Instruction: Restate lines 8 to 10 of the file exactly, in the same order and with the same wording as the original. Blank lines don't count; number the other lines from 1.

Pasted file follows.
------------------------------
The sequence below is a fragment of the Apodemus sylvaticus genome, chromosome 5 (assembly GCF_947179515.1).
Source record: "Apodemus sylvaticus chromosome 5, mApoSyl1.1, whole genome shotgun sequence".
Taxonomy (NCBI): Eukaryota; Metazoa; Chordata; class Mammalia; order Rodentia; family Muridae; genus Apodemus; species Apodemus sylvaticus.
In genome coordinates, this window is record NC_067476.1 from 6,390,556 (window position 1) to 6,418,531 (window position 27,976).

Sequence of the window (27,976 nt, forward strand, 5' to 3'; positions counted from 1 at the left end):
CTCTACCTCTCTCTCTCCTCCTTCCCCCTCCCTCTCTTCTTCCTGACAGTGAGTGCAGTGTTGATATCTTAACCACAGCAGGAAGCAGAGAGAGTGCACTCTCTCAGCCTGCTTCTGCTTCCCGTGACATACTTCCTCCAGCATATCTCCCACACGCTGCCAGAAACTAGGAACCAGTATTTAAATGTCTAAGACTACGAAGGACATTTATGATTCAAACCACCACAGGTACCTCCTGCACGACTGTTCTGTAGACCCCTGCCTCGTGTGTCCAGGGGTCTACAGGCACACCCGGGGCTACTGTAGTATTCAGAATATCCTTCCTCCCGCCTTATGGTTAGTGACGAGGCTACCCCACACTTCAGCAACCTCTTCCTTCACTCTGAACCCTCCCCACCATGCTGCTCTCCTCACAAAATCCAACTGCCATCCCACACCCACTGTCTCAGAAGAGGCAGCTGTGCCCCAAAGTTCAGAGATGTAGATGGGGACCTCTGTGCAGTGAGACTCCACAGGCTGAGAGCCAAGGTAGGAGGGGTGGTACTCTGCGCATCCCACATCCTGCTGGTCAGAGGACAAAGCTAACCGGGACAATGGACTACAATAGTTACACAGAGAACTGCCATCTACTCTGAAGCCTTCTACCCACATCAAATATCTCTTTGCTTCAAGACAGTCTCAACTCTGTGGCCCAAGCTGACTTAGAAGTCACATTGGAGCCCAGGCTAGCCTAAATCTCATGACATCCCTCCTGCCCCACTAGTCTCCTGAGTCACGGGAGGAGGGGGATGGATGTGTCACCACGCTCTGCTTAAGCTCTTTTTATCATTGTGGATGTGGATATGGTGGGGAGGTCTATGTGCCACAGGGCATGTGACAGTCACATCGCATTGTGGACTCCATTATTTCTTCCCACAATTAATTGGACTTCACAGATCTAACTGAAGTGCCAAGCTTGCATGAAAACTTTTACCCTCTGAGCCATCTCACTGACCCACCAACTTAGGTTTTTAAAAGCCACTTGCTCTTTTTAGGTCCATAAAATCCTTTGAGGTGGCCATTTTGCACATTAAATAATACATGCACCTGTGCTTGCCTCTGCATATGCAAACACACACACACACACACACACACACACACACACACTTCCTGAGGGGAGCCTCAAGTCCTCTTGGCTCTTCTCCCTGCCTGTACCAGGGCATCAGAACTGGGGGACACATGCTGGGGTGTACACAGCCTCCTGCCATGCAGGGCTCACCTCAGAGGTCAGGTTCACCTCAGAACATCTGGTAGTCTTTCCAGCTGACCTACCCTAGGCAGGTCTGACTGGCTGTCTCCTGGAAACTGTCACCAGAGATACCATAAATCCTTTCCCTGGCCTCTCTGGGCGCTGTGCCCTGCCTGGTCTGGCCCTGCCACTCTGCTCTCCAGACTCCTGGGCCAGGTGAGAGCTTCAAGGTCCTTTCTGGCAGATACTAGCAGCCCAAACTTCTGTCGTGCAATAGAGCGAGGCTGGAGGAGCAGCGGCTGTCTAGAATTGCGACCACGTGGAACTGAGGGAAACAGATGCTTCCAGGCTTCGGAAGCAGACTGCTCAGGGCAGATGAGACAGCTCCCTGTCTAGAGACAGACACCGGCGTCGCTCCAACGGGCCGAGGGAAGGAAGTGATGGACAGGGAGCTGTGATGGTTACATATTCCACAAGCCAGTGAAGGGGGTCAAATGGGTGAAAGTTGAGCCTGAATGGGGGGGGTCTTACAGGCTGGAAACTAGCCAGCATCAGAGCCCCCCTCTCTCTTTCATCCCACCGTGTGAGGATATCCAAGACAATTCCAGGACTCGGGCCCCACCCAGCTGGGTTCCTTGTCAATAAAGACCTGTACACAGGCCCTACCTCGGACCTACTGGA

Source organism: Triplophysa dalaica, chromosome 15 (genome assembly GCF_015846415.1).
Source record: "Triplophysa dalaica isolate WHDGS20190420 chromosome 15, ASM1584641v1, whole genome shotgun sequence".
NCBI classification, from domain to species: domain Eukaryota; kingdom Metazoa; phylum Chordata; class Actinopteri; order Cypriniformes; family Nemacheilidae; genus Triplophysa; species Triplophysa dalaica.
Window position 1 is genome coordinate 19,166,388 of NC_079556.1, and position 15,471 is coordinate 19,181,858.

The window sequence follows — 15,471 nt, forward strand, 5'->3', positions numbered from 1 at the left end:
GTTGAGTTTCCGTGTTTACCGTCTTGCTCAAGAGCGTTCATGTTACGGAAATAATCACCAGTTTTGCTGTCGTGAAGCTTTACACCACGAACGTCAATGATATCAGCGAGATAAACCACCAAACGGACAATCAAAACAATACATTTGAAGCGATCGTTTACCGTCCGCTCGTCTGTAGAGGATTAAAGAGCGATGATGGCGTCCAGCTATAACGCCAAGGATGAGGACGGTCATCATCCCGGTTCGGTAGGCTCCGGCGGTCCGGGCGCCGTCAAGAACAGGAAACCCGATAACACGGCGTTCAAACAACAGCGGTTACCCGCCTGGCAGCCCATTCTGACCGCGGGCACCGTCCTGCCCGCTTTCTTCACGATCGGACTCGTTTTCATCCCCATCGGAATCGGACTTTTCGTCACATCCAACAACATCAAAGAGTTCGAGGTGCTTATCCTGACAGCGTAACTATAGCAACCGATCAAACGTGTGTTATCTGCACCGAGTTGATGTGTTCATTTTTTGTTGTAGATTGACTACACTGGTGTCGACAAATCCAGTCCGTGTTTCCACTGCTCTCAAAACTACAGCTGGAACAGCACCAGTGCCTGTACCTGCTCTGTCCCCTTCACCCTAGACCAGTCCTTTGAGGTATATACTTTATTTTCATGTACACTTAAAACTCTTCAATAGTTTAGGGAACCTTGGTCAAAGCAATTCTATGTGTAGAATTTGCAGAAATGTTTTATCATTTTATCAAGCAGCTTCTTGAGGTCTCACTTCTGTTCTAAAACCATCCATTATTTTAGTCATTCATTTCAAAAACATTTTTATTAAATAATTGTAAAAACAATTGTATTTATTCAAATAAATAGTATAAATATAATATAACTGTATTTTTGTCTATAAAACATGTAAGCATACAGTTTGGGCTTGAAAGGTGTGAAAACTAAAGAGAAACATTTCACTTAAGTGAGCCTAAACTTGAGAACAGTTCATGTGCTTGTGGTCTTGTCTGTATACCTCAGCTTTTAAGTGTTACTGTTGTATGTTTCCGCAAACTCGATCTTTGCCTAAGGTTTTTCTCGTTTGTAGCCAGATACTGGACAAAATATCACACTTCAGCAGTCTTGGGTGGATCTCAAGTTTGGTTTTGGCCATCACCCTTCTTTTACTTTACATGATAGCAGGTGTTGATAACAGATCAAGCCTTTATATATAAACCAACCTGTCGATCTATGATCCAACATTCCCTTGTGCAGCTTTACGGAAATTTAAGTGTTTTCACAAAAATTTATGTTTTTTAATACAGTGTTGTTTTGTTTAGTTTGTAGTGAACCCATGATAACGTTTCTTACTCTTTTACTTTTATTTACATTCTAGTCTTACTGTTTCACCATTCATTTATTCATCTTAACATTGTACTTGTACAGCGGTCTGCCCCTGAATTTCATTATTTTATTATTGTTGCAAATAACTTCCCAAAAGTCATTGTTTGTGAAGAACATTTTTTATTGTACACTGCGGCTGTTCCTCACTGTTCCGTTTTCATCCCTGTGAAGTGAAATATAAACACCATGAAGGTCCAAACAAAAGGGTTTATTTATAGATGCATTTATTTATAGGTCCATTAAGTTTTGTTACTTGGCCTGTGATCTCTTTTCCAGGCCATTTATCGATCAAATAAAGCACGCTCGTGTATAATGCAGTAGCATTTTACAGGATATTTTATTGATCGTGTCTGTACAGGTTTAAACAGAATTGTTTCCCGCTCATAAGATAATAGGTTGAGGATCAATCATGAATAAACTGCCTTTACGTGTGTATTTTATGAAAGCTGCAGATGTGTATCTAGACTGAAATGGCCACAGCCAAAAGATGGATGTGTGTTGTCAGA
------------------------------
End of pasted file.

Source record: "Triplophysa dalaica isolate WHDGS20190420 chromosome 15, ASM1584641v1, whole genome shotgun sequence".
NCBI classification, from domain to species: domain Eukaryota; kingdom Metazoa; phylum Chordata; class Actinopteri; order Cypriniformes; family Nemacheilidae; genus Triplophysa; species Triplophysa dalaica.
Window position 1 is genome coordinate 19,166,388 of NC_079556.1, and position 15,471 is coordinate 19,181,858.